What do you see on your garden walks? 2012

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Anne Spiegel
Title: Member
Joined: 2010-01-26

Finally got out and photographed the irish trough, or stone sink.  It was delivered by a pickup truck and 4 football players (using a coouple of 2x6s), moved it into position.  It is in this position to stay.  Not a good time of year to photograph it and it's only half planted still.

Anne Spiegel
Title: Member
Joined: 2010-01-26

Sorry, I don't know what happened to the photos.  I'll try again.  Computers are a mystery to me.

RickR
Title: Moderator
Joined: 2009-09-21

Masterfully done, Anne, and befitting of your awesome garden as a whole.  

    Kinda peaceful and Zen like, too.

Rick Rodich    zone 4a.    Annual precipitation ~24 inches
near Minneapolis, Minnesota, USA

cohan
cohan's picture
Title: Guest
Joined: 2011-02-03

Beautiful trough, Anne! the planting is looking good so far- I do like the outcropping, it is rather zen at this stage as Rick says..

west central alberta, canada; just under 1000m; record temps:min -45C/-49F;max 34C/93F; http://picasaweb.google.ca/cactuscactus  http://urbanehillbillycanada.blogspot.com/

Anne Spiegel
Title: Member
Joined: 2010-01-26

I really l;ike the outcropping,too.  It's necessary since this is a shallow trough.  I'm convinced that the deeper the trough, the better, like a mini raised bed.  In my climate everything freezes solid.  The irish trough has such thick walls but that's still not enough protection from freezing.  I use rain covers on some of the troughs, designed by Mark Mazer of NARGS.  They are open on the ends and arched over the trough.  They get lots of sun and wind but no drenching rain.  You do have to brush the snow off the top or it will bow down.  The top is made of plexiglas (I think).  I wish Mark would weigh in.  They are so marvelously designed and I'll put a picture on soon.  I haven't installed them yet for the winter.

Peden
Title: Member
Joined: 2012-01-04

RickR wrote:

Funny how even a dead looking prenanthes like plant can be interesting - and not even in relation to the aforementioned winged patterned frost (which is fascinating): I assume the leaf blades senesced, fell off and blew away, while the petioles dried and remained...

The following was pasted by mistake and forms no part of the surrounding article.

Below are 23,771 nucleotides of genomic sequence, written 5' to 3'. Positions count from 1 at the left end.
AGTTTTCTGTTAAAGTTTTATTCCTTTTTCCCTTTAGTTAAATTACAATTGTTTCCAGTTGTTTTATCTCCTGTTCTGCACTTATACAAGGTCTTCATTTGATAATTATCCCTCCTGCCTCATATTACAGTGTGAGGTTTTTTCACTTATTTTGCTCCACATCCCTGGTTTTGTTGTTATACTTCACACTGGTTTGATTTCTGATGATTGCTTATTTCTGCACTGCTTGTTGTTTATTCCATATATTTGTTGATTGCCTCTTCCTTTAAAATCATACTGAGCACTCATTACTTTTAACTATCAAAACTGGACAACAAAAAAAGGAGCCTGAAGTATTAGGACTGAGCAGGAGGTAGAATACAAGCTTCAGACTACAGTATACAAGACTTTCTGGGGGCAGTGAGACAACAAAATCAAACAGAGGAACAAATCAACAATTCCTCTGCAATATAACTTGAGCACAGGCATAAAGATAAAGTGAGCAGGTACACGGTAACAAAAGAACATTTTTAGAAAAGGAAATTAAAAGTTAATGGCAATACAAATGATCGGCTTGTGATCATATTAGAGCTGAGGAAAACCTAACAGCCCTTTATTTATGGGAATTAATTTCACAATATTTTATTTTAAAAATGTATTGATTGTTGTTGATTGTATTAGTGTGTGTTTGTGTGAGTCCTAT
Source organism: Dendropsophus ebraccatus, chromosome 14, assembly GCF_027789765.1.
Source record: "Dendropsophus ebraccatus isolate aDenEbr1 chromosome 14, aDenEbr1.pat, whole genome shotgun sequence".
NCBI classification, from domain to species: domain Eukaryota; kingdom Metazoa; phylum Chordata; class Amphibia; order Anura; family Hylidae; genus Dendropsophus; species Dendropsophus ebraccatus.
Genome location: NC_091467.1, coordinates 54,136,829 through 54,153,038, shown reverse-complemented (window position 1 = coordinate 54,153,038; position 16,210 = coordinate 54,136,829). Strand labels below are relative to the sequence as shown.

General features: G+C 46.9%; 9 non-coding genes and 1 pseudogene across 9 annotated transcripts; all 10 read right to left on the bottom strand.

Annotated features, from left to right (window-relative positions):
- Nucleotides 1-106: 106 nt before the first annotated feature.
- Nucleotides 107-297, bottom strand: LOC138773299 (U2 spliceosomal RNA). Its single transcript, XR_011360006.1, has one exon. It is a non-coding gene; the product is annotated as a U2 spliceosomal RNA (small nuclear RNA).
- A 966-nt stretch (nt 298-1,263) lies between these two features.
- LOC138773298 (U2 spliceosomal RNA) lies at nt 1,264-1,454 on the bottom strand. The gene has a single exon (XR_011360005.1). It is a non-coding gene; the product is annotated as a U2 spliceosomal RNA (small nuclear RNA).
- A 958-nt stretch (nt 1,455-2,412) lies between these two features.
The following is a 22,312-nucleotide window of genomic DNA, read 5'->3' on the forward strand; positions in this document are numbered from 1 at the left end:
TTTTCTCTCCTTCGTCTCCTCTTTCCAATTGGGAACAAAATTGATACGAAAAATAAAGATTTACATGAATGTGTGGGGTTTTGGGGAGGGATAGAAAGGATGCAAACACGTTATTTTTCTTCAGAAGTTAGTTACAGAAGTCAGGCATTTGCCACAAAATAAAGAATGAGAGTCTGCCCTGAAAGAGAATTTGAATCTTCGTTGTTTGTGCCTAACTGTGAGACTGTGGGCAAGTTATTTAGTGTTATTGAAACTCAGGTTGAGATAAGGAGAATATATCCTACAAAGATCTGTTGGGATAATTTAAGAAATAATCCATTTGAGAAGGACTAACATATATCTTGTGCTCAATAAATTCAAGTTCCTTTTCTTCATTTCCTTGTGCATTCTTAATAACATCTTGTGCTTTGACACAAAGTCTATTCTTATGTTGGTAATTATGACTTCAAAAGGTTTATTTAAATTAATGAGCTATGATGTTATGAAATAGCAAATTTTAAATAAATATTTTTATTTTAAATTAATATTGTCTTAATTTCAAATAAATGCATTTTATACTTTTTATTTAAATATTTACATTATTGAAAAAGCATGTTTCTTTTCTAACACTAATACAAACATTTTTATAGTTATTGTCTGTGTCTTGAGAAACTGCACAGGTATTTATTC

I don't think I have ever seen that on a herbaceous plant before.

Rick; I recall the leaves and petioles do not fall from the stem. As I said, I clip all back so what remains is the (older seasons growth) stems. This is doable because all top growth dies, only buds on the caudex remain. The ice wings seem to emanate from the dead stem itself which really is weird as I cannot figure where all the water comes from. It must be coming from the earth below; a sort-of "frost finger" effect. I had a picture of the plant but computer ate most photos (that weren't posted to NARGS!) prior to June. I was out this morning shooting frost formation on a few other plants so may post those. If my goat-plant survives winter; I'll strive to get a photo up. It is interesting, I think, botanically and that it thrives here being from such a southern area.

Michael Peden
Lake Champlain Valley, zone 4b
Four and a half months frost free
Snow cover not guaranteed

cohan
cohan's picture
Title: Guest
Joined: 2011-02-03

The redundant hardiness of some plants is quite fascinating- hinting at interesting pasts!

Speaking of interesting pasts, I was looking at Dasynotus daubenmirei in the Alplains catalogue,
Dasynotus daubenmirei (Boraginaceae) (40x40,Z4,P,L,3:8w) ......................................... 15 seeds / $6.00 15083.12 (W) Idaho Co., ID, 4920ft,1500m. A superb member of the Borage family producing multiple stems clothed in sparsely-hairy, oblanceolate leaves and beautiful clusters of snow-white, inch-wide flowers
photo:
http://www.alplains.com/images/DasyDauben.jpg
This plant is discussed in the Jan 2012 issue of the International Rock Gardener online magazine, where it is mentioned that it is believed to be a relic of Cenozoic forests, a 'paleoendemic'
Quite fascinating, though from a little google searching, I did not find out too much about what sort of ancient forests those would have been- the Cenozoic is a long period! and I don't imagine the reference is to the sub-tropical forests that would have covered the area early on.. still, very interesting, and enough to make me want to grow this forest opening plant :).. maybe there should be an 'armchair botanising for Boraginaceae' thread ;)

west central alberta, canada; just under 1000m; record temps:min -45C/-49F;max 34C/93F; http://picasaweb.google.ca/cactuscactus  http://urbanehillbillycanada.blogspot.com/

Lori S.
Title: Moderator
Joined: 2009-10-27

cohan wrote:

... maybe there should be an 'armchair botanising for Boraginaceae' thread ;)

Well, you could start one.  :)

Lori
Calgary, Alberta, Canada - Zone 3
-30 C to +30 C (rarely!); elevation ~1130m; annual precipitation ~40 cm

cohan
cohan's picture
Title: Guest
Joined: 2011-02-03

lol-- not sure I'd have any further entries, though...

west central alberta, canada; just under 1000m; record temps:min -45C/-49F;max 34C/93F; http://picasaweb.google.ca/cactuscactus  http://urbanehillbillycanada.blogspot.com/

Hoy
Hoy's picture
Title: Member
Joined: 2009-12-15

Has to be armchair botanising for me the next days. Although it is mild now (+7C) we have a lot of snow. Farther south they were hit hard by the gale and a train and several hundred cars were caught in the snowdrives. Hundreds of people had to stay all night in the cars. If this had happened in the mountains nobody had rised an eyebrow but this is in the lowland and in the mildest part of the country  :o  When I was out driving last night it reminded me more of a mountain crossing than a trip to the airport!

Trond
Rogaland, Norway - with cool, often rainy summers  (29C max) and mild, often rainy winters (180 cm/year)!

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